Enjoying the fall colors while on the trail is an ultimate way to relax and bond with your horse. However, there are some things you need to consider while trail riding to remain safe and have an enjoyable trip. Before you head out on the trails, be sure that your horse is conditioned to be out on the trails. Also, ensure your horse has the preparation in training to safely navigate trails and other obstacles before you head out. Riding a level headed horse that is sturdy, well conditioned, and doesn’t fight for his head all day will provide the most enjoyable ride. Be sure to have a Coggins test if you plan on riding at any of the state parks.

Here are some tips and tricks to keep you safe and happy out on the trail:

Check Equipment and Tack

We all have heard that we need to check our equipment and tack before every ride. You need to thoroughly check your tack especially if you will be riding trails far from your trailer. As the weather goes from hot and humid here in the Southeast to dry and chilly, leather tack takes the brunt of the weather change. Ensure your tack is properly oiled and maintained to ensure

Bring Hay String

Tack can break unexpectedly and we need to be prepared to mend it while on the trail. If you bring along some hay string in your saddle bags, it can save you in a pinch. There are several ways you can use it and I have personally used it to keep a headstall together after we lost the screw in the concho.

What to Pack?

Pack a trail riding kit that includes snacks, water for you, a hoof pick, a knife (preferrably one with pliers and other tools all in one) and an extra lead rope. You never know when a rock may get in your horse’s hoof or if you decide to take a longer trail mid-ride. By having these things you will be prepared to get by in most situations. Also, if you are riding during hunting season, you will definitely need to wear blaze orange no matter where you are riding.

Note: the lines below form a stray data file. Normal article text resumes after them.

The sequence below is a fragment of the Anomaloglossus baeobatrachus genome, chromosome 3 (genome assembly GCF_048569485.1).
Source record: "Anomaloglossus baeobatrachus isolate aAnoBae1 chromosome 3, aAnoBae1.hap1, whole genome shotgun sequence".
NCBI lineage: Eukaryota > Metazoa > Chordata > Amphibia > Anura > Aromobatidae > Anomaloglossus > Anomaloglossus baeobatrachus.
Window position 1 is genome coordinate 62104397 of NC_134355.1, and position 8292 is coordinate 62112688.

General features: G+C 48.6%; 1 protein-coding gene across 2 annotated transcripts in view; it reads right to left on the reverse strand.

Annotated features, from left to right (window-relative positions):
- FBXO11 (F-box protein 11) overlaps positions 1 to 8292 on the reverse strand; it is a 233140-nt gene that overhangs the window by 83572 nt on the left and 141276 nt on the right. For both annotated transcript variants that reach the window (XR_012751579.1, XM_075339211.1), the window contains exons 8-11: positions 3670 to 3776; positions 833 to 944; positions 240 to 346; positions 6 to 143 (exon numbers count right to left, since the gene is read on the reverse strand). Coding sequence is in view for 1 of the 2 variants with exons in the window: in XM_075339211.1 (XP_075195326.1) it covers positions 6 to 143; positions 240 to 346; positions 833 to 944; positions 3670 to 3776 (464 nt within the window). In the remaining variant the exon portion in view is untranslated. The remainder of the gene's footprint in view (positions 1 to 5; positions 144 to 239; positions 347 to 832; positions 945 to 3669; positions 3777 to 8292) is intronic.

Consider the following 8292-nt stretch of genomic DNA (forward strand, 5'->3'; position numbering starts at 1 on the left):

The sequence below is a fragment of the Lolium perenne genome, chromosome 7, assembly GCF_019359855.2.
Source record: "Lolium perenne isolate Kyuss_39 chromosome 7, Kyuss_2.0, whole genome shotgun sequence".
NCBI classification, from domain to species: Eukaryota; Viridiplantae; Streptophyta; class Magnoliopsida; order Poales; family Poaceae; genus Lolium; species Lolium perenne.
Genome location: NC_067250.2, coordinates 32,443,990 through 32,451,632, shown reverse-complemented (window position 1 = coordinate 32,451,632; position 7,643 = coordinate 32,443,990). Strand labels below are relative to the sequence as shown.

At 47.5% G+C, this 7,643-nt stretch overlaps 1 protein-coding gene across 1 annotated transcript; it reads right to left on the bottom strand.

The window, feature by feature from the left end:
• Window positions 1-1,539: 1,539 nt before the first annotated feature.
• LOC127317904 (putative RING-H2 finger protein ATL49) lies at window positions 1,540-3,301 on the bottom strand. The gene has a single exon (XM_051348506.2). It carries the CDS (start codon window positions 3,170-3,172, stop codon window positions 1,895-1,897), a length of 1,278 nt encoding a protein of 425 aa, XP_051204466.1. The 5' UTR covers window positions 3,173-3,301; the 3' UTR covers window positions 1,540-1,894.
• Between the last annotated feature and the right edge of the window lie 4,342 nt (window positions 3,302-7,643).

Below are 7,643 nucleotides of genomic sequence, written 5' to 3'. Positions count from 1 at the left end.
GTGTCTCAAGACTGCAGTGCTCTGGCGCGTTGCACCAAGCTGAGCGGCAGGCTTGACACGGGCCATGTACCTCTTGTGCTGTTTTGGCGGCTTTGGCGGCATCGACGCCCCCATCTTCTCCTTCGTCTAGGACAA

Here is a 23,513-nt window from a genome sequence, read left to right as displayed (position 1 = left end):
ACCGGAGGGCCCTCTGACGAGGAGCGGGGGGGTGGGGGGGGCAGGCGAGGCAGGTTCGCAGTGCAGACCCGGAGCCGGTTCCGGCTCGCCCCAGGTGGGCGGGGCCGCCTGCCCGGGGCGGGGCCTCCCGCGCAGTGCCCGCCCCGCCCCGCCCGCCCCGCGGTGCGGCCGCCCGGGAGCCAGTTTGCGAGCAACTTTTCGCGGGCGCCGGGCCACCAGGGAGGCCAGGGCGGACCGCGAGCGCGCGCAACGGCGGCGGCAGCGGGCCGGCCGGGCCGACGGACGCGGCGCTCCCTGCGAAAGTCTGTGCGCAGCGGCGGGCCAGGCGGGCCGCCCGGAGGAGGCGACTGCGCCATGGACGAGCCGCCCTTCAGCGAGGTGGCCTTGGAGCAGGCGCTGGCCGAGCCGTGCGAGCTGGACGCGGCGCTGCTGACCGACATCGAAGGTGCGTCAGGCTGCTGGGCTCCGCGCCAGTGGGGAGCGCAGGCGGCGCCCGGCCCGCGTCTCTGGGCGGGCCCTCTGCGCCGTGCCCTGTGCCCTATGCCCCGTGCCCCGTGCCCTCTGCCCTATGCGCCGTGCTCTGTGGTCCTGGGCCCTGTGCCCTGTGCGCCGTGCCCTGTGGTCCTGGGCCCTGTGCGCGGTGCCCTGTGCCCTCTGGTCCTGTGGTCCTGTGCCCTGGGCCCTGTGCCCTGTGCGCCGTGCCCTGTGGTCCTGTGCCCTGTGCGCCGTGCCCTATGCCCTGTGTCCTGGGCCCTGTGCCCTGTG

Have a plan for your trail ride. Communicate with your family or friends where you will be going and what time you will be back. Be sure this person will reach out if they haven’t heard from you. Whether you are riding alone or with a group, someone at home will be able to send help if you aren’t back at the expected time.

Bring a Cellphone

When you bring your cellphone, always try to have it on your body. It will do no good in your saddle bags if you are chucked off your pony and he takes off running carrying your only communication device with him. There are many products on the market that attach to your hip, leg or ankle that will ensure you have your cellphone in the case of a fall. Your cellphone can also be used if you are lost. It is a good idea to take a picture of the trail map or save a copy on your phone in case you lose cell service.
If you plan to ride in the back country away from cell service, consider getting a satellite phone for emergencies.

Ride with Others

When trail riding, I always ride with others. It is not only safer in the event of an accident, but I love the camaraderie. I know in today’s busy time, it may be hard to schedule times to get together, but in the end it is the safest trail riding option. Plus, it is a great way to unwind and have someone to talk with (other than your horse).

What to Wear?

First and foremost, wear a helmet while on the trail. My husband always says “You’re too smart and too pretty to not wear a helmet.” This is true for everyone. Even the most experienced horse rider can have a trip or fall. When looking at attire, be sure to check the weather for the whole day. You may find that it is warmer in the morning and then it will cool off as the day goes by. Be sure to pack the appropriate clothing to get you through the total trail ride length. It is easier to remove layers than to add (especially if you forgot it at home). Also bring extra clothes to keep in the truck. I learned this from experience. I was allowing my horse to drink from a creek and before you knew it she was rolling and I was soaked and muddy.

Over the years, I have encountered a few situations that I was glad to be prepared for out on the trail. These safety tips will help keep you and your horse safe while out. When you are prepared, you can enjoy the trail ride even more knowing you have a plan. Happy Trails!

Ashley Best, Newton County Extension Coordinator & Agriculture and Natural Resources Agent

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